Boeing workers pledge $1.8 million to United Way of Snohomish County

EVERETT — United Way of Snohomish County has reason to celebrate.

The Employees Community Fund of Boeing Puget Sound is making a $1.8 million pledge for 2012.

That’s more than the group gave in 2011.

“We are really excited by the fact that it is $175,000 more,” said Liz Warman, Boeing’s director of Global Corporate Citizenship Northwest Region.

That’s good news for United Way of Snohomish County, which altogether raised about $9.9 million last year to support area nonprofit agencies and its own efforts.

“This is the biggest contribution we receive each year. We are extremely grateful,” said Dennis Smith, president and CEO of United Way of Snohomish County.

“Each year we’re raising around $10 million. And this represents almost 20 percent. Those increased dollars mean more folks we’re able to help here in the community,” Smith said.

Warman said the increase could be due to increased Boeing employment in the region, larger donations by individuals, or both. The Boeing Co. employs about 80,000 workers in the Puget Sound area.

“Our employees are extremely generous,” Warman said. The company, she said, does not track the size of donations or the percentage of workers who contribute to the fund. “All the employees who participate make a significant contribution,” she said.

Boeing retirees also contribute to the 60-year-old fund, founded in 1951 by Boeing workers.

The pledge will be officially announced Tuesday at Bridgeways, a nonprofit agency serving adults who have chronic mental illness.

Robley Evans, president of the fund’s board of trustees, is expected to present Smith with a check for $1,859,300, representing the 2012 pledge.

Bridgeways is one of 39 nonprofit agencies and 102 programs supported by United Way of Snohomish County. The Everett-based Bridgeways, which provides clinical services, employment and other help, also has received separate grants directly from the Employees Community Fund.

United Way of Snohomish County operates on a three-year grant cycle. “We’re essentially halfway through a three-year grant, from 2010 through 2013,” said Jeff Patterson, director of development and marketing for Bridgeways.

From that grant, Patterson said, Bridgeways gets $40,000 a year from United Way. “It’s a good chunk of our clinical services,” he said. “We serve very low-income people. Many do not have their own medical insurance.”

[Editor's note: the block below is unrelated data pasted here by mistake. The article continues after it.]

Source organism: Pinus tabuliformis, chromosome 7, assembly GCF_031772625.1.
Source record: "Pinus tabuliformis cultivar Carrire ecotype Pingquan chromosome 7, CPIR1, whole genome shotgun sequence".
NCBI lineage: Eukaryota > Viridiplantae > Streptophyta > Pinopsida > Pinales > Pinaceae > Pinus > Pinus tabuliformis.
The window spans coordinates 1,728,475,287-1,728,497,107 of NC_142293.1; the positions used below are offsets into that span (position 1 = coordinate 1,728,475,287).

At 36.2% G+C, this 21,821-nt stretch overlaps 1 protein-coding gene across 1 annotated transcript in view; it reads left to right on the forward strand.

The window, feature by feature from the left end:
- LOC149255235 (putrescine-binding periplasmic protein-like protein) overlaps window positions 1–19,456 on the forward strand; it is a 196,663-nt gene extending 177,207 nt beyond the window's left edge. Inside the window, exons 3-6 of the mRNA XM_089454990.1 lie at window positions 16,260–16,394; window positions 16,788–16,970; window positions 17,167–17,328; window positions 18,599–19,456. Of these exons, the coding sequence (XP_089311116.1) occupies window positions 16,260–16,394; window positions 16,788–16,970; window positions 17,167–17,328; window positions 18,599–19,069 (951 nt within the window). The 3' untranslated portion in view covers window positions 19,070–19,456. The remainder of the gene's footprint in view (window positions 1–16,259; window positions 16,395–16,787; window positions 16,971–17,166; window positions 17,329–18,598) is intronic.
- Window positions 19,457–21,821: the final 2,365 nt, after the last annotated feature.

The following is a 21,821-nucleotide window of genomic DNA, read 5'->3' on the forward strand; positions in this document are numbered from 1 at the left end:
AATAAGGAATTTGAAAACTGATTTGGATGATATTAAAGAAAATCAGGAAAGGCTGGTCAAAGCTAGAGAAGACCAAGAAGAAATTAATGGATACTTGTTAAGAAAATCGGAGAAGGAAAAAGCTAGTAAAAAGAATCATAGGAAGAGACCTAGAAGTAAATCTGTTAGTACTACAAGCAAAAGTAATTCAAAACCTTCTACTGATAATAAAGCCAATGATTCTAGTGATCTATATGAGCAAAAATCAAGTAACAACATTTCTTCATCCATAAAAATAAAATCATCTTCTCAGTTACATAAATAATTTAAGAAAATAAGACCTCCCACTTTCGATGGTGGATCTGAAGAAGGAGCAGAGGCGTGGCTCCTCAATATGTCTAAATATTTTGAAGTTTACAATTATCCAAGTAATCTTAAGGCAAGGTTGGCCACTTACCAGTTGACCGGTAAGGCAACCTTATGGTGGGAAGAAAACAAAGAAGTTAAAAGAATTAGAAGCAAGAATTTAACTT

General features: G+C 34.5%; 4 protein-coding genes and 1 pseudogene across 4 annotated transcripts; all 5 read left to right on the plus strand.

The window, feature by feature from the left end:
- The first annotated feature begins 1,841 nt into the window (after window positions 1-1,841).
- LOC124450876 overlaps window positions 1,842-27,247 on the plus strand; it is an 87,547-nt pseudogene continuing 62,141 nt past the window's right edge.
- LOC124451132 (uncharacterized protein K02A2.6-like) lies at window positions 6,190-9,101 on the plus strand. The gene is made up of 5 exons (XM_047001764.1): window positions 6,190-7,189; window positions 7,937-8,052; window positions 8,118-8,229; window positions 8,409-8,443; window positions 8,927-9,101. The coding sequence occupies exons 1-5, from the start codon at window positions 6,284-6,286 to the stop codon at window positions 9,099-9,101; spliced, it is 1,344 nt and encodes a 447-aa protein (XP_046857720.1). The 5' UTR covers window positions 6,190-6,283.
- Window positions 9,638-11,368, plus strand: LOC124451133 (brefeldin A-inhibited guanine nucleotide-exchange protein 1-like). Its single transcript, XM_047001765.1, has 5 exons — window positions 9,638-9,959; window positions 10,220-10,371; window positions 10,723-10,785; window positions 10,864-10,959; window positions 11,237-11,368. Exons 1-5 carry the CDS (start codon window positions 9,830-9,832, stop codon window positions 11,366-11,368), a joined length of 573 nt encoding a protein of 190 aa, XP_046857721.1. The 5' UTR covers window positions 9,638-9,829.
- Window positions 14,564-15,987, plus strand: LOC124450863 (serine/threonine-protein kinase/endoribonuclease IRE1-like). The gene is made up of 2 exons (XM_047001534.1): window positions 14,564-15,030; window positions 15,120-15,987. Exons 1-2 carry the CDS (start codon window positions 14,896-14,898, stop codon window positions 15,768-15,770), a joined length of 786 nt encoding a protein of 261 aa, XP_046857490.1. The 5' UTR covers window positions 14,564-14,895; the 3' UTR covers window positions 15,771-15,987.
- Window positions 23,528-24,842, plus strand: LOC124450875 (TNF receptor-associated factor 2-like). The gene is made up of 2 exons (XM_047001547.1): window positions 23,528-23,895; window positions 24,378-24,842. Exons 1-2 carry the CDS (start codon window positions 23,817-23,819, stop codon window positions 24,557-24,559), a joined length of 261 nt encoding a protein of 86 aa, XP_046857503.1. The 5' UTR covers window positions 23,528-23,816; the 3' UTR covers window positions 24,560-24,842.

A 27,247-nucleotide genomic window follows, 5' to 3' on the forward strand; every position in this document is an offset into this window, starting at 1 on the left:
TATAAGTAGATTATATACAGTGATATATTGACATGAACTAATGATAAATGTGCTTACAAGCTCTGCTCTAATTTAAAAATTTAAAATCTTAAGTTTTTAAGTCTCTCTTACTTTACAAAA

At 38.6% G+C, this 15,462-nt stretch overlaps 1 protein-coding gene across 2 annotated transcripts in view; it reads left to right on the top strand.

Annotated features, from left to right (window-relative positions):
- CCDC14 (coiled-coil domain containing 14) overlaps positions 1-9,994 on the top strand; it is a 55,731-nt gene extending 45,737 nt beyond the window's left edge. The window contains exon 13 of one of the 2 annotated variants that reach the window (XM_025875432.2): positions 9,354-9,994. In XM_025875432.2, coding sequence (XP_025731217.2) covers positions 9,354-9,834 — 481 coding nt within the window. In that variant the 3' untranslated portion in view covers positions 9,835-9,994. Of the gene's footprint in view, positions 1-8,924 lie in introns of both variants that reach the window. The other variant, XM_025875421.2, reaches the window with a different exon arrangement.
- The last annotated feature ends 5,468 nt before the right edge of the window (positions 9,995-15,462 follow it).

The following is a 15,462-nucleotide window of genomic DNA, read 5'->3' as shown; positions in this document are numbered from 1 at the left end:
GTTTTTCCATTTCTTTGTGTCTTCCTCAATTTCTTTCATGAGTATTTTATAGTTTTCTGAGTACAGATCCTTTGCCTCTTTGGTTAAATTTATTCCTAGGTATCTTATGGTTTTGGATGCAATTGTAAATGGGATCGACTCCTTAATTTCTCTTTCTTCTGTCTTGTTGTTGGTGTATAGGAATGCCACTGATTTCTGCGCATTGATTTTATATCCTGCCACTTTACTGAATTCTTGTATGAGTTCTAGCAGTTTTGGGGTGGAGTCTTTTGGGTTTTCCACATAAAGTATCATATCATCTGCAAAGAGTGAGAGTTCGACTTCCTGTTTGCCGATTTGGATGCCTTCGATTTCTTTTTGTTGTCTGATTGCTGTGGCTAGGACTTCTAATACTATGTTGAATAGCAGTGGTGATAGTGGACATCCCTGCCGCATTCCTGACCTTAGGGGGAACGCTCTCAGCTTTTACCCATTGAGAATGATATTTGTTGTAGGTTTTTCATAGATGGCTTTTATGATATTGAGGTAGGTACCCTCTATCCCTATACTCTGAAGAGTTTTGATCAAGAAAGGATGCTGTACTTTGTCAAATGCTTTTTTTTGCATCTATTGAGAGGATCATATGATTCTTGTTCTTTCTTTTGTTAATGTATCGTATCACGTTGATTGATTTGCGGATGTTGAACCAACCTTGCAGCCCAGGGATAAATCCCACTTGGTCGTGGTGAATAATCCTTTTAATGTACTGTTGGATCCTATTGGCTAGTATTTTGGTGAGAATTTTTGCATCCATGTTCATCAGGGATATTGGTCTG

United Way support is all the more important as government funding for mental health care faces possible cuts, Patterson said.

“Most people enter Bridgeways through clinical services. And the number of homeless clients has been growing over the last few years,” he said.

Along with a transitional apartment building, Bridgeways runs a business that helps clients gain work experience by assembling aerospace parts. About 50 to 60 people are employed, many working part-time. With mental illness, Patterson said, it’s common for people to have big gaps in employment. “Our job is a great stepping stone,” he said.

A client who came to Bridgeways in April after struggling with depression, substance abuse and homelessness is scheduled to speak at Tuesday’s event. Patterson said the woman has advanced from Bridgeway’s supported-employment program to a data-entry clerk job.

Her story is just one example of the difference being made by United Way and the Employees Community Fund of Boeing Puget Sound, he said.

“What great community partners they’ve both been,” Patterson said.

The Employees Community Fund takes the place of a United Way campaign for Boeing workers. United Way of Snohomish County also receives significant gifts — $800,000 in 2010 — from the Boeing Co. itself.

The Employees Commmunity Fund of Boeing Puget Sound, expected to total about $9.6 million for 2012, is managed by an eight-member board of trustees made up of Boeing workers, Warman said. “We have a relationship with 11 United Ways in Western Washington,” she said. The largest grants go to the United Way organizations in King, Snohomish and Pierce counties.

“We’re very indebted to them,” said Smith, head of United Way of Snohomish County. “We deeply appreciate the relationship we have with employees at Boeing.”

Julie Muhlstein: 425-339-3460;

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